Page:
Posted by: mulrickillion | January 21, 2012

Finance in Parrot Talk, Part III

By Anthony de Jasay, Libarary of Economics and Liberty, Jan 2, 2012 —

This is the third time in succession that this column presents opinions concerning money and finance which appear superficially plausible but only become firm truths when enough parrots repeat enough times what their masters in Brussels, Paris or at the International Monetary Fund (IMF) declare. The most recent occasion for the Parrot choir to hit fortissimo was the October 8-9 "last-chance" Brussels summit to end all summits and save the euro at least until the imperative need for another last-chance summit emerges in a few months’ time.

Safety First, Dearly

Britain went into this summit moderately concerned about the future of the euro, the money of its largest trading partner, but also anxious about the regulatory zeal of Monsieur Barnier, the Commissioner for the internal market, and his distinctly non-liberal brains trust with its instinctive dislike of the City of London. Confronted at dawn with a complicated and in part puzzling draft agreement more or less accepted by 26 of the 27 drowsy government delegations, the British asked for exemption from certain regulatory aspects, a demand angrily refused by the French President. By the unanimity rule, the 26 willing governments are thus prevented from amending the Union’s basic treaty as desired by Germany (an amendment that may have taken several years to ratify and survive referendums in several countries), and must be content with intergovernmental agreements. The former would hardly be stronger than the latter, but perfidious Albion is loudly blamed for vetoing it.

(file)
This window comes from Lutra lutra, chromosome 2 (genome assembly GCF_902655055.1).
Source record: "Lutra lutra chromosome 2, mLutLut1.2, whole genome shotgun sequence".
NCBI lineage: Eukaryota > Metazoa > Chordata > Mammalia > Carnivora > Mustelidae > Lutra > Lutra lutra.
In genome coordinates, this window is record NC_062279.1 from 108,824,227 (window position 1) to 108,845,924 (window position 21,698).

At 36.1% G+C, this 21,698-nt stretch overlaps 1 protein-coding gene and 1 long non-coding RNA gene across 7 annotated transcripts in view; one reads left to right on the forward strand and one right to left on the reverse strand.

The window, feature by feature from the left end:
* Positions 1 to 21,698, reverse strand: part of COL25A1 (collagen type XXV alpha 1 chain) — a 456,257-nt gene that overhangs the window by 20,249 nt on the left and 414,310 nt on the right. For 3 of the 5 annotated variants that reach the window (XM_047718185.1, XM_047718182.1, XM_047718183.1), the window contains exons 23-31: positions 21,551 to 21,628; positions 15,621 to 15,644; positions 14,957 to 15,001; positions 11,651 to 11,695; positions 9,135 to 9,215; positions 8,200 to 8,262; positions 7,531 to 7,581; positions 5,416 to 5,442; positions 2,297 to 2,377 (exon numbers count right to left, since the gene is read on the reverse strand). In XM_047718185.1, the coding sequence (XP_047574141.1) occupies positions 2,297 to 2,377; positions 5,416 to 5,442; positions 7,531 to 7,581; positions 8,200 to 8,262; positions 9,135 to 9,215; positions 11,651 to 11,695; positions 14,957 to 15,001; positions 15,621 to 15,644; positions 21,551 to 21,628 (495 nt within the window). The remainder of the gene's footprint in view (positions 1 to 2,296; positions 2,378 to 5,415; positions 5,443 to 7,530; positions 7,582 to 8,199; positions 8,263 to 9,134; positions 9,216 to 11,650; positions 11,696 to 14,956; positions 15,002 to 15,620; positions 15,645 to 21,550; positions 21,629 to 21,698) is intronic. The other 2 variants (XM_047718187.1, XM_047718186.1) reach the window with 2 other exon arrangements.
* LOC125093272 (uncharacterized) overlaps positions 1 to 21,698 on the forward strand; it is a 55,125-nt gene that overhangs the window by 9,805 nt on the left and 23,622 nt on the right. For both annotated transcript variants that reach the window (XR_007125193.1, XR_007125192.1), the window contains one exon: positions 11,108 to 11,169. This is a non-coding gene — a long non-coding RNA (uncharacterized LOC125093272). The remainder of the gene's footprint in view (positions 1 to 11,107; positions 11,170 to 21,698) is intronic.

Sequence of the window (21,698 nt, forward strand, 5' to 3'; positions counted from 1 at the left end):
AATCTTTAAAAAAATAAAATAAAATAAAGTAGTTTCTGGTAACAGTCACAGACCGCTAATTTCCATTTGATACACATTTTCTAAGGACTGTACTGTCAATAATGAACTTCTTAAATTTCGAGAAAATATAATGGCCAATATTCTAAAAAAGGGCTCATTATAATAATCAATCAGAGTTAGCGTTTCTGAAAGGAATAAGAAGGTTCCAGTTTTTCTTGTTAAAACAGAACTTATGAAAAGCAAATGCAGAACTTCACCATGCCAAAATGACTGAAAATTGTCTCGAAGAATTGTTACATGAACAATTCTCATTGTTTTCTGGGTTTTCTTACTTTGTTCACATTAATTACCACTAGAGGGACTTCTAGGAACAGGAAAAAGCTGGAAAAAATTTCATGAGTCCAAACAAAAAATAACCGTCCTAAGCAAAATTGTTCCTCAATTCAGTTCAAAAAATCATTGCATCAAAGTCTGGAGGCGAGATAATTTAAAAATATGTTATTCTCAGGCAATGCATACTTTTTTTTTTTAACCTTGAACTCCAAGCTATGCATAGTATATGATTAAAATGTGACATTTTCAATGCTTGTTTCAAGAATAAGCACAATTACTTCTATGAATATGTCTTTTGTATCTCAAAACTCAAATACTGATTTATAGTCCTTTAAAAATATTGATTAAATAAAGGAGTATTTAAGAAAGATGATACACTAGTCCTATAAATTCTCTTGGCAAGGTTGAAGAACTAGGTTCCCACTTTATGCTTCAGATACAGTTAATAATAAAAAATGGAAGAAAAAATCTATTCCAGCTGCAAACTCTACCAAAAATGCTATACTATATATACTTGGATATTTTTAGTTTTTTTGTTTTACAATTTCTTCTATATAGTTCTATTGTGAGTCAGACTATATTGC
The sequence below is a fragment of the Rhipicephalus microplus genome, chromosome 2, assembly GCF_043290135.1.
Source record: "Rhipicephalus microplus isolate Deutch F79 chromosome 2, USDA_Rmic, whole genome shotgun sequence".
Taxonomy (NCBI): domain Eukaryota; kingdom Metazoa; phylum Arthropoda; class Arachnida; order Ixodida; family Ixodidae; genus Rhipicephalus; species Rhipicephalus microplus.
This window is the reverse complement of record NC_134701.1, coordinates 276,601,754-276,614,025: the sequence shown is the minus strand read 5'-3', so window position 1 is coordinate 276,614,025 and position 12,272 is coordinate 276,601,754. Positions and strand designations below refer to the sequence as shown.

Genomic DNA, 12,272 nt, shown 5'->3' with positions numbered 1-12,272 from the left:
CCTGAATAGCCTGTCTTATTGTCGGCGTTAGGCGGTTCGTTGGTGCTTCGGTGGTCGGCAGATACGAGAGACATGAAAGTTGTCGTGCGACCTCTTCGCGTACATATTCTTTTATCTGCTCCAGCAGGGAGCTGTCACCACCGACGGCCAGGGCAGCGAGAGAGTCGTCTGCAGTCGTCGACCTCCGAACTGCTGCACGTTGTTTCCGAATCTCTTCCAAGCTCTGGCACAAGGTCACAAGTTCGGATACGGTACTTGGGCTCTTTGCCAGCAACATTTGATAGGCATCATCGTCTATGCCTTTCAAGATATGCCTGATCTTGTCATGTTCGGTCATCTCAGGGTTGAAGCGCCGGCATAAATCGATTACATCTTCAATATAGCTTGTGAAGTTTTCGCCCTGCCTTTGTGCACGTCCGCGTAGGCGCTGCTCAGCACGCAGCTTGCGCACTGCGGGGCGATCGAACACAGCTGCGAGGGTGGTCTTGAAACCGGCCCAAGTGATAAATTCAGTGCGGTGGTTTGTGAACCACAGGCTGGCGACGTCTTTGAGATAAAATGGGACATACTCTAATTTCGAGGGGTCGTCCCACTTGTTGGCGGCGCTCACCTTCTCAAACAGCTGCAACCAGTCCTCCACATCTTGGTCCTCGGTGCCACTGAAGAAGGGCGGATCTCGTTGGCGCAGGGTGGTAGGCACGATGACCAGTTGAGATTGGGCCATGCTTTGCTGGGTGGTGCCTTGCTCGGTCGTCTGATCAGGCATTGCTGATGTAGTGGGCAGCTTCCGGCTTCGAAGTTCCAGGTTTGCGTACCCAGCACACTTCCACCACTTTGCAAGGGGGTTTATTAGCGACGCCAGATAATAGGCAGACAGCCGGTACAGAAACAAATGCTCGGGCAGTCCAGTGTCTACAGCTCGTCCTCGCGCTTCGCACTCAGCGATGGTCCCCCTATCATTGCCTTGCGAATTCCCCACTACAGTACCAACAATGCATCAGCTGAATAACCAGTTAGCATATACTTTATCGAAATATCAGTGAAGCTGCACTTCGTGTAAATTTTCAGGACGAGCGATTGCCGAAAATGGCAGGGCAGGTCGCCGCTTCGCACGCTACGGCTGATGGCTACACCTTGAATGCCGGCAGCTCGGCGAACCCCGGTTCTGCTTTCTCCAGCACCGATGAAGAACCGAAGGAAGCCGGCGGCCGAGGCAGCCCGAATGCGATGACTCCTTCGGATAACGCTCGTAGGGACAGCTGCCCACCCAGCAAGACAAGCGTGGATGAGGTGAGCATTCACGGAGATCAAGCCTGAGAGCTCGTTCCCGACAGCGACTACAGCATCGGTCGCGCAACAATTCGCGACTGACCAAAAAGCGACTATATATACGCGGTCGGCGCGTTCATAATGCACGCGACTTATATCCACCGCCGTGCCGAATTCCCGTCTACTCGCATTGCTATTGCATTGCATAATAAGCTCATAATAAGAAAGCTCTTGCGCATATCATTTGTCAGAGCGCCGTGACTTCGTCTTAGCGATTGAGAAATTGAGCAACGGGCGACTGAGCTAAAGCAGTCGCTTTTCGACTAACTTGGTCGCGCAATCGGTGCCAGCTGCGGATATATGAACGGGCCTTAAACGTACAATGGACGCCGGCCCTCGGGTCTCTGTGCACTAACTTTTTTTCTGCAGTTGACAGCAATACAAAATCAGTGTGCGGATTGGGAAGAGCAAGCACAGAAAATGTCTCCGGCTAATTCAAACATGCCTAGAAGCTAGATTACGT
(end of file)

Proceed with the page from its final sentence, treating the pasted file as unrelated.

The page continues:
France is behaving like the jilted bride who becomes embittered, and Britain like a clumsy lout. Each side blames the other and claims that the other has dealt itself a losing hand. The bad blood may last a couple of years but not more, for France needs British friendship to counteract the overwhelming weight of Germany.

Meanwhile, the regulatory steamroller is advancing, flattening the international financial landscape at a cost that lays between the stratospheric and the astronomical. According to HSBC and Barclays, two of Europe’s half-dozen giga-banks, "ring-fencing" their retail operations to insulate them from the hazards of the investment banking side, will cost them up to 2 billion euros per bank in extra information systems and lost synergies. The added safety is problematical. The Financial Times of December 9, 2011 reports that world-wide financial service companies are hit with an average of 60 regulatory changes every working day, a 16 per cent rise over last year and no let-up in sight. Regulators announced 14,215 changes in the 12 months to November 2011. Compliance departments have to cope with an annual increase of up to 20 per cent p.a. until at least 2013. The Dodd-Frank bank reform act in the United States and the Basel 3 rules in Europe are chiefly responsible. In addition to burgeoning compliance costs Basel 3’s jerking up the required solvency ratio of the banks from 7 to 9 per cent in a matter of months is, despite protestations to the contrary, putting on a "credit crunch" in Europe that is turning the danger of a 2012 recession into a reality at a cost in needlessly lost output of the order of 150-200 billion in one year. . . .

Anthony de Jasay, Finance in Parrot Talk, Part III | Library of Economics and Liberty


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